Indian billionaire Gautam Adani and logo of the Adani Group seen on the facade of one of its buildings on the outskirts of Ahmedabad,

Three months ago (Oct 2022), Indian billionaire Gautam Adani, said to be the richest person in Asia, was reportedly in talks with Singapore’s Temasek Holdings and GIC, to raise at least US$10 billion to fund its business expansion.

The Adani Group wanted to invest more than US$100 billion over the next decade, most of it in the energy transition business, Adani announced.

Adani is seeking to raise his international profile and is aggressively branching into new businesses in India, where he is seen to enjoy a close relationship with PM Narendra Modi.

Adani’s executives personally flew to Singapore to talk with Temasek and GIC, after meeting with other investors. The plan was to raise the capital in multiple tranches, likely through the sale of stakes in the group’s firms or associated entities.

At the time, when asked by Reuters about the meeting, Temasek said it does not comment on market speculation and rumours.

US investor alleges ‘brazen’ fraud in Adani Group

On Wednesday (25 Jan), US investor Hindenburg Research publicly accused the Adani Group of “brazen” market manipulation and accounting fraud. Shares in companies of Adani Group fell immediately.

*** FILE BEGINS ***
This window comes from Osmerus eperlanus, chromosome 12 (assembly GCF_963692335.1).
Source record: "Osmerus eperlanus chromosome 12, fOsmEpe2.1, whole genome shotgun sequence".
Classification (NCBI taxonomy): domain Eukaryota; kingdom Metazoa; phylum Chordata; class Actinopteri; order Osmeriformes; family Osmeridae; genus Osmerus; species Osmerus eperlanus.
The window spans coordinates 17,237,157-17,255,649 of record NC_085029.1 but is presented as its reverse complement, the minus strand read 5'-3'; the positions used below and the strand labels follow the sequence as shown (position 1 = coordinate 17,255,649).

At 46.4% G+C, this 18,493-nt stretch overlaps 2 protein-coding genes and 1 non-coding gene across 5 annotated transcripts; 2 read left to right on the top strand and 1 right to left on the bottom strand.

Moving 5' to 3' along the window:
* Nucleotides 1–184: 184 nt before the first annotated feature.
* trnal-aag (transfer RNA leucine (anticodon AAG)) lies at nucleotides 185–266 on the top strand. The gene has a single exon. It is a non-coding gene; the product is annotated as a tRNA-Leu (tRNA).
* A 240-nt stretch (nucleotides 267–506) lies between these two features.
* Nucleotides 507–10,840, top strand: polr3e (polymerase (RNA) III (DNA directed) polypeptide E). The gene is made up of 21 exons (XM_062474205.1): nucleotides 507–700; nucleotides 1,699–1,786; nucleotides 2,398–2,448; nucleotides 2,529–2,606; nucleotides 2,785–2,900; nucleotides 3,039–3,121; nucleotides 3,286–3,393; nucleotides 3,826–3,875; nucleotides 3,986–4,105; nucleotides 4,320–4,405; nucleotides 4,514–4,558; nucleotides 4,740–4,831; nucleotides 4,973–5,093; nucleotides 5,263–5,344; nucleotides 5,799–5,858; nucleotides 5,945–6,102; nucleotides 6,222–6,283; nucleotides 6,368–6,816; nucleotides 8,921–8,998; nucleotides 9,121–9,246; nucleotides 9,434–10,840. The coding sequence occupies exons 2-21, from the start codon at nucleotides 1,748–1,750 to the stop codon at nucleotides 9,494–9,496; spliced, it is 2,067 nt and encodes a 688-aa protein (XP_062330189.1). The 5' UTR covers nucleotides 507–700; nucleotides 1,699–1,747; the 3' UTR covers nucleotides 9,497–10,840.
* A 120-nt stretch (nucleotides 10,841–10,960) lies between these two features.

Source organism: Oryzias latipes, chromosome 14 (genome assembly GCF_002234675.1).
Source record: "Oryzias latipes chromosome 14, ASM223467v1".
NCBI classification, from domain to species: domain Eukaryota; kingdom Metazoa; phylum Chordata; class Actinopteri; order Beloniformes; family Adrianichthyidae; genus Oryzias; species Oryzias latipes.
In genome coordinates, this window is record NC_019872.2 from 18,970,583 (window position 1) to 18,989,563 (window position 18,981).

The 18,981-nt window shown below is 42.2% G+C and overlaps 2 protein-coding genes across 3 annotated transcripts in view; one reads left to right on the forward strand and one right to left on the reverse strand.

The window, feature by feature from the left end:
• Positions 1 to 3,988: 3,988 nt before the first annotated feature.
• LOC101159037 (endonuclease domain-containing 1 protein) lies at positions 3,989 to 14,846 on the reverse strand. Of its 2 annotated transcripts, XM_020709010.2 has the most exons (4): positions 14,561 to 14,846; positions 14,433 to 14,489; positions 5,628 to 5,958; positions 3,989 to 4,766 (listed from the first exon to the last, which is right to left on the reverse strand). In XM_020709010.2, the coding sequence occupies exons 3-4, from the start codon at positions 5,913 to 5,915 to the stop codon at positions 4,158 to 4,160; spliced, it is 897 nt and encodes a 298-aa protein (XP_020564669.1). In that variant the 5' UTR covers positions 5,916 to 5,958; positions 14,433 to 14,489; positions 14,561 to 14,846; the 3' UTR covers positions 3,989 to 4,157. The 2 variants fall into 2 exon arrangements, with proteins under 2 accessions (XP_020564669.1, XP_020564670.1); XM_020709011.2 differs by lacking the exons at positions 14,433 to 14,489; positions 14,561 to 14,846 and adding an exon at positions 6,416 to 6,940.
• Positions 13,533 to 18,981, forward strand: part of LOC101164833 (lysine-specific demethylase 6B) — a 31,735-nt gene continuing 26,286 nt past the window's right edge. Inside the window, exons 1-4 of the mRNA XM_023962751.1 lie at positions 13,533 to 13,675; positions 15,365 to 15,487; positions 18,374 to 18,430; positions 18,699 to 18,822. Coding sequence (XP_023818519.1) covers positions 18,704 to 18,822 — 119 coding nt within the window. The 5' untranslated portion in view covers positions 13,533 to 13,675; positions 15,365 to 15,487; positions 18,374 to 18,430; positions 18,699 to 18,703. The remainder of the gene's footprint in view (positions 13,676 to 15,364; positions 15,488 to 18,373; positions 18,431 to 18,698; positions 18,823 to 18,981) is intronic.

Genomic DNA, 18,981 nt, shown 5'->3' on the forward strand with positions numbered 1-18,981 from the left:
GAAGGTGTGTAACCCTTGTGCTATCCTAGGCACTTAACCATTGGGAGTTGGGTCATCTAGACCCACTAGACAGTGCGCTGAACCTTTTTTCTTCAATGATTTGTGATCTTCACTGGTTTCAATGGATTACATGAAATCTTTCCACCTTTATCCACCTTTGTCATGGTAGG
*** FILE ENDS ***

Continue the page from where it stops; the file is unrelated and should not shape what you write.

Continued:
Hindenburg Research, a prominent research outfit which specialises in activist short selling, made wide-ranging allegations of corporate malpractice following a two-year investigation into the tycoon’s companies.

Hindenburg’s report details a web of Adani family-controlled offshore shell entities in tax havens – including the Caribbean, Mauritius and the United Arab Emirates – that it claims were used to facilitate corruption, money laundering and taxpayer theft while siphoning money from the group’s listed companies.

In 2020, Hindenburg brought down the founder of e-truck company Nikola Corp, which was accused of concocting “dozens of lies”. Nikola founder Trevor Milton eventually stepped down as chairman and was found guilty of securities fraud. More recent targets of Hindenburg’s include Clover Health and Lordstown Motors.

The short seller stressed that its report “represents our opinion and investigative commentary” and urged readers to draw their own conclusions about Adani Group.

Hindenburg said in its report with regard to Adani’s companies, “Even if you ignore the findings of our investigation and take the financials of Adani Group at face value, its seven key listed companies have 85 per cent downside purely on a fundamental basis owing to sky-high valuations.”

Indeed, Adani’s companies trade at price-to-earnings ratios many times those of peer companies in India and around the globe.

Investors and analysts have also flagged concerns over the high levels of debt seen in the empire’s listed units. Gross debt at six Adani companies – Adani Enterprises, Adani Green Energy, Adani Ports and SEZ, Adani Power, Adani Total Gas and Adani Transmission – stood at 1.88 trillion rupees (S$30.3 billion) as at end-March 2022.

In response, Adani Group’s CFO Jugeshinder Singh condemned the report published by Hindenburg, saying that it is “a malicious combination of selective misinformation and stale, baseless and discredited allegations”.

Corruption remains endemic in India.

According to Transparency International, an NGO which works closely with the UN, 89% of people thinks government corruption is a big problem in India while 39% of Indian public service users have paid a bribe in the country in the past 12 months.

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